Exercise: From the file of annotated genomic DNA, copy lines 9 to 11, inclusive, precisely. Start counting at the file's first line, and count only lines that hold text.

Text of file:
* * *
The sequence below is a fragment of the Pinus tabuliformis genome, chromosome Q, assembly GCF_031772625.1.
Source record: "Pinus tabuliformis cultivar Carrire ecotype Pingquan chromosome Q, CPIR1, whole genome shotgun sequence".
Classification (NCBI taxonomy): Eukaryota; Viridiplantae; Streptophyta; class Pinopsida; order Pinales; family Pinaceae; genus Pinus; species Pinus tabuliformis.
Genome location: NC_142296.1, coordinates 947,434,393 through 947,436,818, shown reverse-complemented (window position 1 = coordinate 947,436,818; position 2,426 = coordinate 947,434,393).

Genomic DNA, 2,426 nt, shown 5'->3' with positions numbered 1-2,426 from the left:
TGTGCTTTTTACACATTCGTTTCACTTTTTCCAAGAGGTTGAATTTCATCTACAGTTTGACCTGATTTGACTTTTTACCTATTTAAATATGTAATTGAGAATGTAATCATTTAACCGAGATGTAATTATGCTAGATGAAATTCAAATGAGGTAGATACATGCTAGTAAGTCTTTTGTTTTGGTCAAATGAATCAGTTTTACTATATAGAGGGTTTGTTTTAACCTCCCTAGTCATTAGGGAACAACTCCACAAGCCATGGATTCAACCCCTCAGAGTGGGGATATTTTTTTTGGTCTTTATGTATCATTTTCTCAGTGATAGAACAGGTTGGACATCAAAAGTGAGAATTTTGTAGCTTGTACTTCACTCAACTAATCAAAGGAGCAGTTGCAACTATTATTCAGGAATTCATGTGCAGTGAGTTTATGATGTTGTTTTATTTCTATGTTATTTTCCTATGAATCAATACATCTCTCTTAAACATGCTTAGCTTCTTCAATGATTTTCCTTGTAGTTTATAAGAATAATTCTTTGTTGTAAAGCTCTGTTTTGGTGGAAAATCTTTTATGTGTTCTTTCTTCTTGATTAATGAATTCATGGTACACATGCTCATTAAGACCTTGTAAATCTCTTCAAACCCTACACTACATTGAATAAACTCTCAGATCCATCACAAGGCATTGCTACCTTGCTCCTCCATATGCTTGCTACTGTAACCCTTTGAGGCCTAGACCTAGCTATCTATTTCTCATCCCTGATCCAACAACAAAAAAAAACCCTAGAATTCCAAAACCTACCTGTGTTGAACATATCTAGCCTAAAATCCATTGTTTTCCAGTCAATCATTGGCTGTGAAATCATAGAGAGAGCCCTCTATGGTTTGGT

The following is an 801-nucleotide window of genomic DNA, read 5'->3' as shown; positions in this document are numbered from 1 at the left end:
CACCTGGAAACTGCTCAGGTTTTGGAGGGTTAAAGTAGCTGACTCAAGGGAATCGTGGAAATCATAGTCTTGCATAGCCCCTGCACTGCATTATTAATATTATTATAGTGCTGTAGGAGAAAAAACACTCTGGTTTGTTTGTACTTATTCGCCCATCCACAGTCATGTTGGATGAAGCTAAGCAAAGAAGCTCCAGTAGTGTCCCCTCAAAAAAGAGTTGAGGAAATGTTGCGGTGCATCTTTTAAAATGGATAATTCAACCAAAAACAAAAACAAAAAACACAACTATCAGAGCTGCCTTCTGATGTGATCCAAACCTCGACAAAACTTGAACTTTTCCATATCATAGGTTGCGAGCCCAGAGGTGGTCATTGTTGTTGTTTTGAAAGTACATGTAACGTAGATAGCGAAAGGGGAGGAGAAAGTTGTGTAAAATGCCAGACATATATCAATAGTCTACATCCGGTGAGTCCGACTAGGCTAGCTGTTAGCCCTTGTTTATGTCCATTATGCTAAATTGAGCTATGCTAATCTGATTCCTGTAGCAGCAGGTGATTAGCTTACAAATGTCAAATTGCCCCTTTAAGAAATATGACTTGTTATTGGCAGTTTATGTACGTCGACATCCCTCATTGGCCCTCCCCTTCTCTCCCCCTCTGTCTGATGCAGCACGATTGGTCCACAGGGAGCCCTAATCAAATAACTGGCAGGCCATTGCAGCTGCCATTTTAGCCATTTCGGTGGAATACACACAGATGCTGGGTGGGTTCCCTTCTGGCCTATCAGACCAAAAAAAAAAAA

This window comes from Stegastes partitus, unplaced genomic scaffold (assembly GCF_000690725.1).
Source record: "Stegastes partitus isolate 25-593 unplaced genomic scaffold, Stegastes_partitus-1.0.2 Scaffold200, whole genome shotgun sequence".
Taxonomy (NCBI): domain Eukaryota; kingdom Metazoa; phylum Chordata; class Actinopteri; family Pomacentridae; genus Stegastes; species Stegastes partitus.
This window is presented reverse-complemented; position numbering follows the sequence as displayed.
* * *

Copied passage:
This window comes from Stegastes partitus, unplaced genomic scaffold (assembly GCF_000690725.1).
Source record: "Stegastes partitus isolate 25-593 unplaced genomic scaffold, Stegastes_partitus-1.0.2 Scaffold200, whole genome shotgun sequence".
Taxonomy (NCBI): domain Eukaryota; kingdom Metazoa; phylum Chordata; class Actinopteri; family Pomacentridae; genus Stegastes; species Stegastes partitus.